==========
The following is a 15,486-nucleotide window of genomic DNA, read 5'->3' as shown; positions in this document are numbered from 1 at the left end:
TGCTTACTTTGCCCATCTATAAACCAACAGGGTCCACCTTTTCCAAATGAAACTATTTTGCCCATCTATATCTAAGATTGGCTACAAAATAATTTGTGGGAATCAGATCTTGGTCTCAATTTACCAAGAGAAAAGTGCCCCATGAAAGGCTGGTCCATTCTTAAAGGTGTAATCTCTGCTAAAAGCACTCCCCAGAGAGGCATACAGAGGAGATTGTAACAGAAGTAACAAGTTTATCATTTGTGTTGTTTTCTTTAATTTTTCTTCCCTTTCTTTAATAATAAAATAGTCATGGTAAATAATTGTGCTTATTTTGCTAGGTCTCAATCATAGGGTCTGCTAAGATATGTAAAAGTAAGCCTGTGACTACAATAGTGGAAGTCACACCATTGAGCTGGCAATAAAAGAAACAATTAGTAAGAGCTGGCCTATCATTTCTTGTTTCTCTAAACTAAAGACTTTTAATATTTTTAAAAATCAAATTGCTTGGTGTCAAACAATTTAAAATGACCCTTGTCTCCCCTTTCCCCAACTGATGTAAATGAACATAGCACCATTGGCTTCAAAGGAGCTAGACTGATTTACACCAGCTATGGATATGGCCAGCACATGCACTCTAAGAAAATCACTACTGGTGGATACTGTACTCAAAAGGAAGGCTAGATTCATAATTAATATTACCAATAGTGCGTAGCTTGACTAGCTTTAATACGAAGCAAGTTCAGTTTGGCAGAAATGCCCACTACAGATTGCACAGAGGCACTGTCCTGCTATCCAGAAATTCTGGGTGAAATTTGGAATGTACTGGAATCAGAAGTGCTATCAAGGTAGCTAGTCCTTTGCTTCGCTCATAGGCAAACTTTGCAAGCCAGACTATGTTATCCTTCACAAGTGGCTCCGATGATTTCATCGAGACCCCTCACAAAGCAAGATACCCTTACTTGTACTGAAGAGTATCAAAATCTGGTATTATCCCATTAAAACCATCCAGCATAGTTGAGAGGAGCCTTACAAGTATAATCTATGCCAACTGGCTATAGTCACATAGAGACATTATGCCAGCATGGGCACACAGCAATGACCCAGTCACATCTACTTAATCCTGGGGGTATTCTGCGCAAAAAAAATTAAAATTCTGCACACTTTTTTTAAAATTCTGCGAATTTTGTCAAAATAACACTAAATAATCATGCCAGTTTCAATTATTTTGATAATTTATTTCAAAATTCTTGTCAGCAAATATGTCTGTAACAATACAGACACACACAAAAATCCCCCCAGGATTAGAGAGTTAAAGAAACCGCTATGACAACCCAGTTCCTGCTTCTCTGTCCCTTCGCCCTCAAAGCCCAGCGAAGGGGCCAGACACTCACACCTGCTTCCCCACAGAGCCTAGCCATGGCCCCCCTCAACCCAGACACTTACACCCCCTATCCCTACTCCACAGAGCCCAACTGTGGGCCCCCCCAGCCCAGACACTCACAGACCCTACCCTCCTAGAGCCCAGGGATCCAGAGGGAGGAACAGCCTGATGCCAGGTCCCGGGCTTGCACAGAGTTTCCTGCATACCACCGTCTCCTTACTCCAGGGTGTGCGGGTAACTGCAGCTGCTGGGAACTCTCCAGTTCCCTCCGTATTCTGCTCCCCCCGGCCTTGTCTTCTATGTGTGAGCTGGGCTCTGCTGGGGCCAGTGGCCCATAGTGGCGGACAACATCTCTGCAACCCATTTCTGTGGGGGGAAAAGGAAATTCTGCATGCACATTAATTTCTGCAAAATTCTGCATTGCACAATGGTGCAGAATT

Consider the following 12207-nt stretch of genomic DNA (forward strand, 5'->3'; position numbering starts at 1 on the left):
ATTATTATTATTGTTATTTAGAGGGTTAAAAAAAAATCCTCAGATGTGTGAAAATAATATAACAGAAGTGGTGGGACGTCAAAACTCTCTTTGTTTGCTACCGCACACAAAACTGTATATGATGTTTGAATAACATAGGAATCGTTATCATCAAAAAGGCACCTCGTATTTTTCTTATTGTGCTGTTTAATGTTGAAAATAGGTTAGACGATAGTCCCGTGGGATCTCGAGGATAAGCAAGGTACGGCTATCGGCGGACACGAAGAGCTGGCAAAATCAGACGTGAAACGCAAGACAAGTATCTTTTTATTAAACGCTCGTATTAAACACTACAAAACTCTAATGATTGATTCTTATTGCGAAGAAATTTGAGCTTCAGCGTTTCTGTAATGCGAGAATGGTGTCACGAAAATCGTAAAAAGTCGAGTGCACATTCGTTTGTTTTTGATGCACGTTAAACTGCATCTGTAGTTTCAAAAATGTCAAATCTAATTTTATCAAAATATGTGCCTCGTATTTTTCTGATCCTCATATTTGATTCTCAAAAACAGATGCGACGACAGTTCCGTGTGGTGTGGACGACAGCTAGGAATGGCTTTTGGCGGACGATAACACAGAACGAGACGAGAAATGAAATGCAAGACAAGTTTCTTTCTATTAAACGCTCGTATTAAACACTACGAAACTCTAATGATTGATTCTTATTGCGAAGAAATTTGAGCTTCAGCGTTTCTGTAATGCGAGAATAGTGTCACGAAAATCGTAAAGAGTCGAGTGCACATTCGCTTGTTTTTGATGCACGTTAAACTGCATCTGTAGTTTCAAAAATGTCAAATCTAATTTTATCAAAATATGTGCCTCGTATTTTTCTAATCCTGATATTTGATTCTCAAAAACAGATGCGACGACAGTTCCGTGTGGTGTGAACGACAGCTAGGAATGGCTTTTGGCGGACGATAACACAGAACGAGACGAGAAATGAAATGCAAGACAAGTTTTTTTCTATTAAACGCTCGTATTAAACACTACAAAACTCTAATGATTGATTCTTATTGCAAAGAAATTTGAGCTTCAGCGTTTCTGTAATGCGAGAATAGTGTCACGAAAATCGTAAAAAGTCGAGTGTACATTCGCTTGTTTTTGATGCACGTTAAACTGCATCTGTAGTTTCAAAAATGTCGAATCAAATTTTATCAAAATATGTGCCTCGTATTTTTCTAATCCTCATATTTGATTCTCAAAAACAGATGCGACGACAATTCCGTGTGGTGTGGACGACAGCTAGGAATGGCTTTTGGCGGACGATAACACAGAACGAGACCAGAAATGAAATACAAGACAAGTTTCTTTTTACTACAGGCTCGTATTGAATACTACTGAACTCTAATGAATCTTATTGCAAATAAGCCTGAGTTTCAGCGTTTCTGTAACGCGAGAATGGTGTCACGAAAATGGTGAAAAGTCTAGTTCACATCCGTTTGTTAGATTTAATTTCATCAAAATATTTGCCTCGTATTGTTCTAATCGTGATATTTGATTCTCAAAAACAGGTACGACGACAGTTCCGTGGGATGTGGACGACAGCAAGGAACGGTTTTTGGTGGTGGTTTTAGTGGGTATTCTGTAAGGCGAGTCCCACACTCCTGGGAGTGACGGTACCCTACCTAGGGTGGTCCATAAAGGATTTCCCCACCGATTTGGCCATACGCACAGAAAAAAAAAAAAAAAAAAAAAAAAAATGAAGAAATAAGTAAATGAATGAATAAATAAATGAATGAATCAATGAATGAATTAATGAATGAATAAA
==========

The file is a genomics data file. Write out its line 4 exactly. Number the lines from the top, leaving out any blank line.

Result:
ATTATTATTATTGTTATTTAGAGGGTTAAAAAAAAATCCTCAGATGTGTGAAAATAATATAACAGAAGTGGTGGGACGTCAAAACTCTCTTTGTTTGCTACCGCACACAAAACTGTATATGATGTTTGAATAACATAGGAATCGTTATCATCAAAAAGGCACCTCGTATTTTTCTTATTGTGCTGTTTAATGTTGAAAATAGGTTAGACGATAGTCCCGTGGGATCTCGAGGATAAGCAAGGTACGGCTATCGGCGGACACGAAGAGCTGGCAAAATCAGACGTGAAACGCAAGACAAGTATCTTTTTATTAAACGCTCGTATTAAACACTACAAAACTCTAATGATTGATTCTTATTGCGAAGAAATTTGAGCTTCAGCGTTTCTGTAATGCGAGAATGGTGTCACGAAAATCGTAAAAAGTCGAGTGCACATTCGTTTGTTTTTGATGCACGTTAAACTGCATCTGTAGTTTCAAAAATGTCAAATCTAATTTTATCAAAATATGTGCCTCGTATTTTTCTGATCCTCATATTTGATTCTCAAAAACAGATGCGACGACAGTTCCGTGTGGTGTGGACGACAGCTAGGAATGGCTTTTGGCGGACGATAACACAGAACGAGACGAGAAATGAAATGCAAGACAAGTTTCTTTCTATTAAACGCTCGTATTAAACACTACGAAACTCTAATGATTGATTCTTATTGCGAAGAAATTTGAGCTTCAGCGTTTCTGTAATGCGAGAATAGTGTCACGAAAATCGTAAAGAGTCGAGTGCACATTCGCTTGTTTTTGATGCACGTTAAACTGCATCTGTAGTTTCAAAAATGTCAAATCTAATTTTATCAAAATATGTGCCTCGTATTTTTCTAATCCTGATATTTGATTCTCAAAAACAGATGCGACGACAGTTCCGTGTGGTGTGAACGACAGCTAGGAATGGCTTTTGGCGGACGATAACACAGAACGAGACGAGAAATGAAATGCAAGACAAGTTTTTTTCTATTAAACGCTCGTATTAAACACTACAAAACTCTAATGATTGATTCTTATTGCAAAGAAATTTGAGCTTCAGCGTTTCTGTAATGCGAGAATAGTGTCACGAAAATCGTAAAAAGTCGAGTGTACATTCGCTTGTTTTTGATGCACGTTAAACTGCATCTGTAGTTTCAAAAATGTCGAATCAAATTTTATCAAAATATGTGCCTCGTATTTTTCTAATCCTCATATTTGATTCTCAAAAACAGATGCGACGACAATTCCGTGTGGTGTGGACGACAGCTAGGAATGGCTTTTGGCGGACGATAACACAGAACGAGACCAGAAATGAAATACAAGACAAGTTTCTTTTTACTACAGGCTCGTATTGAATACTACTGAACTCTAATGAATCTTATTGCAAATAAGCCTGAGTTTCAGCGTTTCTGTAACGCGAGAATGGTGTCACGAAAATGGTGAAAAGTCTAGTTCACATCCGTTTGTTAGATTTAATTTCATCAAAATATTTGCCTCGTATTGTTCTAATCGTGATATTTGATTCTCAAAAACAGGTACGACGACAGTTCCGTGGGATGTGGACGACAGCAAGGAACGGTTTTTGGTGGTGGTTTTAGTGGGTATTCTGTAAGGCGAGTCCCACACTCCTGGGAGTGACGGTACCCTACCTAGGGTGGTCCATAAAGGATTTCCCCACCGATTTGGCCATACGCACAGAAAAAAAAAAAAAAAAAAAAAAAAAATGAAGAAATAAGTAAATGAATGAATAAATAAATGAATGAATCAATGAATGAATTAATGAATGAATAAA